Don Daglow Interview, Part One

Let me just preface this newsbit by saying that the now-defunct Stormfront Studios is one of my favorite video game developers of the 1990s, primarily because of the three Gold Box titles they spearheaded: Gateway to the Savage Frontier, Treasures of the Savage Frontier, and the original Neverwinter Nights on AOL. That's why I was pleased to see that founder Don Daglow was willing to answer a batch of questions about the early days of video game development over at Game Thingie:
There's always been a lot of discussion about who was the first one making certain genre's, and Neverwinter Nights is called the first graphical MMORPG. Could you elaborate on the properties of game mechanics or the technology that plays a role in calling a game the first of its kind?

"I think it's a good question, cause a lot of firsts are slippery.

Neverwinter Nights I think was, because it was graphical, easier for people to see it was first, but there's always a hommage. What came before that allowed us to do that. I knew about MUDs, so the way that text-based games had developed. We had that hommage to those people.

Air Warrior, by Kesmai, which is a game that does not get the respect it should. They had realtime multiplayer flight combat between airplanes in the days of 1200 rpm. That was incredibly hard to do. And one reason I knew NWN could happen, was that I had seen Air Warrior. If I hadn't seen Air Warrior, I wouldn't have known. So yes, we did the first RPG that was graphical. But, we had Bartle's MUDs, which were in turn based on stuff I'd been around earlier, and we had Air Warrior all to look at. Which we then adapted which said: well we know Air Warrior works. It was just a matter of figuring out, what they were doing with airplanes we had to do with RPG, so we just believed in it. It was just an intuitive belief.

And the meeting where we got the green light, we had worked so closely with AOL that we had both my team and the AOL team in the room saying 'should we do this, should we not'. Part of my team was saying we should not do it. Part of my team was saying we should. Part of the AOL team was saying we should do it. Everybody thought it was a good idea, but some people thought it was too soon, systems weren't fast enough. They thought it was impossible. Two other groups had tried, and never showed. And so I would love to tell you it was scientific, but it wasn't cause Steve Case basically looked across to me and said 'do you think you can do this'. And it was one of these, 'okay, I trust you but be careful what you promise me because I trust you', and he and I had worked together on other games, and I just thought about it. I thought about Air Warrior and I thought about everything we knew and I knew, we can do this, so I said 'Yeah, I think we can do it'.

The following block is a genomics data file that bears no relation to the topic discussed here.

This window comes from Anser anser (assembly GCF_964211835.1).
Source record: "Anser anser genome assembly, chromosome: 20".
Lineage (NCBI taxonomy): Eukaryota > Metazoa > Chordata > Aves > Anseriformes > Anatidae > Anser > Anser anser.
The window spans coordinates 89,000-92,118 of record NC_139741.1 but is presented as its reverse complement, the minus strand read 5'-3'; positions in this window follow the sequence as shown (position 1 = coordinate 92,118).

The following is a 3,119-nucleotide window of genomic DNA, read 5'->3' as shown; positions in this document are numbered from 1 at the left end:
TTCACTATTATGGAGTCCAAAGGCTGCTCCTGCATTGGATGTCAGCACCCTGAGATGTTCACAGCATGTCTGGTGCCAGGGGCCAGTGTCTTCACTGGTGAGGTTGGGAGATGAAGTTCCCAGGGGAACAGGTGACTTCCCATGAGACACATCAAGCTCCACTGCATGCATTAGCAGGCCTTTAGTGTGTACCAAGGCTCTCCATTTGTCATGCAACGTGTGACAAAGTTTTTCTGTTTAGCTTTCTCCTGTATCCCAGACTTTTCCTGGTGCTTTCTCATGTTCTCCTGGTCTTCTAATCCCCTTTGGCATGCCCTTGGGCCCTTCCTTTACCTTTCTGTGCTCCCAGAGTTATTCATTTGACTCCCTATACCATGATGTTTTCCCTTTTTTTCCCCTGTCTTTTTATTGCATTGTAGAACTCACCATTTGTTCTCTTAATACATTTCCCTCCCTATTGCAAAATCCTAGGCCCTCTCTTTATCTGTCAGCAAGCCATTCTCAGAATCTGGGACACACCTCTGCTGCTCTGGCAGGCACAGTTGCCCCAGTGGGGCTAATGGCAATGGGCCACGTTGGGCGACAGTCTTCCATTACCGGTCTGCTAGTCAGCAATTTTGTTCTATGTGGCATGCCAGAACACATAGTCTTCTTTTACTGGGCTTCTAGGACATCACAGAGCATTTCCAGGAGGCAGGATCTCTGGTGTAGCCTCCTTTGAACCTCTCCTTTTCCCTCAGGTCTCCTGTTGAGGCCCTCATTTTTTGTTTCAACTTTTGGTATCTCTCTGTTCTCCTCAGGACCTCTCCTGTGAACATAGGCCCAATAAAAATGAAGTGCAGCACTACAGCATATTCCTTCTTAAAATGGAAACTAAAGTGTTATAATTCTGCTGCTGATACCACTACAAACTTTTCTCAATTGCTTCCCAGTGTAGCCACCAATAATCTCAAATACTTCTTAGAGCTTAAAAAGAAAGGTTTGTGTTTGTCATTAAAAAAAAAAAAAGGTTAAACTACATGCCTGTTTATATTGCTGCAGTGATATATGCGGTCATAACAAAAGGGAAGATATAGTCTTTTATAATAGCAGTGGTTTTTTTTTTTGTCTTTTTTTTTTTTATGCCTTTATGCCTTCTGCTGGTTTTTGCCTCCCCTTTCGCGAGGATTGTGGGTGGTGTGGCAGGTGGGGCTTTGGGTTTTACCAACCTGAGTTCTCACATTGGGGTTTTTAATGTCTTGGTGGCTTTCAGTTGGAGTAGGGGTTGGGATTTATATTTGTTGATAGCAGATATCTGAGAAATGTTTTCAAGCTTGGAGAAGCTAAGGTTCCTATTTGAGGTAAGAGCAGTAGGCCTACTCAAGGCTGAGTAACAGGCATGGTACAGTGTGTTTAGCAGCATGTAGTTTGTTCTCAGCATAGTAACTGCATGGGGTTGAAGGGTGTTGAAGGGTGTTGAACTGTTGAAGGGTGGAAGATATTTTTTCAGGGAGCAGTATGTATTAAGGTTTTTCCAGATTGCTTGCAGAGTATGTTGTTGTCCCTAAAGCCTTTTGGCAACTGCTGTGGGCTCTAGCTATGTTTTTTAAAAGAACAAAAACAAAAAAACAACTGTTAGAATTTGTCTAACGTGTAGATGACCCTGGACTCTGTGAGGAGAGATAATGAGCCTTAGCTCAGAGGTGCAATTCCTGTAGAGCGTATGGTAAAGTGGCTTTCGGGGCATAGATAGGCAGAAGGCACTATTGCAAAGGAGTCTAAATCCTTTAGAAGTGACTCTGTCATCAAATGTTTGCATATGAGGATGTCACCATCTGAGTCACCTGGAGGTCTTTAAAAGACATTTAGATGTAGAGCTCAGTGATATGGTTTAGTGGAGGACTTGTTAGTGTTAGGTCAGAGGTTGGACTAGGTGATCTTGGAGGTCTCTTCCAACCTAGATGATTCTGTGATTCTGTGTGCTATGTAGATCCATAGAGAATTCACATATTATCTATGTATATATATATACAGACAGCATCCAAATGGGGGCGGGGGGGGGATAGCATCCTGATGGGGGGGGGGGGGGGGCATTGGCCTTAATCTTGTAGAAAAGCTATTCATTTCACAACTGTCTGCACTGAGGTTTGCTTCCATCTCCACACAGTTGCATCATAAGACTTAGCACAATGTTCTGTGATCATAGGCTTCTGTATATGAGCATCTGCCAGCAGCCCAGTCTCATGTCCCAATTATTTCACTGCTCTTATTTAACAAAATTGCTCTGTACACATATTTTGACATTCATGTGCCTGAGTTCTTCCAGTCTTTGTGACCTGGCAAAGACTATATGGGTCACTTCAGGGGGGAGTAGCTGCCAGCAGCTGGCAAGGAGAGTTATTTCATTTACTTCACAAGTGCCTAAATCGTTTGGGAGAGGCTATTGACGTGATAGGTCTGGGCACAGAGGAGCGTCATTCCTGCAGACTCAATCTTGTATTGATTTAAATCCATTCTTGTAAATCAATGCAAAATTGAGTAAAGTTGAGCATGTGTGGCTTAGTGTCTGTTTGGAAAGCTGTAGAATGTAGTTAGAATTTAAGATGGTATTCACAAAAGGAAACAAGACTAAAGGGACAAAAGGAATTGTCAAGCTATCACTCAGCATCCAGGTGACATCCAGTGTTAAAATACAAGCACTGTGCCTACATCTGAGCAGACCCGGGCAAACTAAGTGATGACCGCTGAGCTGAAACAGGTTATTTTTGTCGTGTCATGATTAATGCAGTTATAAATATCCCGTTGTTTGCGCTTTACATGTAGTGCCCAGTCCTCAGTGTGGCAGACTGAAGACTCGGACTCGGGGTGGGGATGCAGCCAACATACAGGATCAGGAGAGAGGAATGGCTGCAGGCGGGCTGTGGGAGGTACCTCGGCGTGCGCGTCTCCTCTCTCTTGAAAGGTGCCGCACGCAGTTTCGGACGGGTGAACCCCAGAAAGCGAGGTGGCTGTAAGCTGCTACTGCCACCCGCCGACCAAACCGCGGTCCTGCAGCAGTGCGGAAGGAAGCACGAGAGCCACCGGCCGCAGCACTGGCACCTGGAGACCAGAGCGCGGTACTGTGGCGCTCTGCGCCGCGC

There were different issues but I knew I had a strong programmer to be the lead programmer. I knew I could figure out the packets on it and the programmer, Cathryn Mataga, a female programmer, was fabulous then and know. And I though, I think I know how to figure it out, Cathryn knew how to figure out these things and we put our heads together to work on this. And with Steve in those days, we shook hands and the deal was done."


Any last remarks?

The one thing is, if we get too fixated with what came first, as opposed to what it means to the craft. I would like to think, especially as time goes by, that what is really paid attention to in our work is, did we really affect people in any way? Did we change lives in any way? Rubins and Caravaggio changed the way people could feel when looking at a painting. It changed people's lives, people came from all over to look and discuss 'how does he do that'. That's what's worth paying attention to. If someone comes along and has a PDP-10 role playing game that turns out to be before Dungeons, yeah I'd be a little bit disappointed. But for the world at large, it really doesn't matter. How people feel about the game and what it meant to people, that's important. And I would much rather turn out to be second or third of something, and have made people feel like it mattered, than to get involved in the first-second-or third war.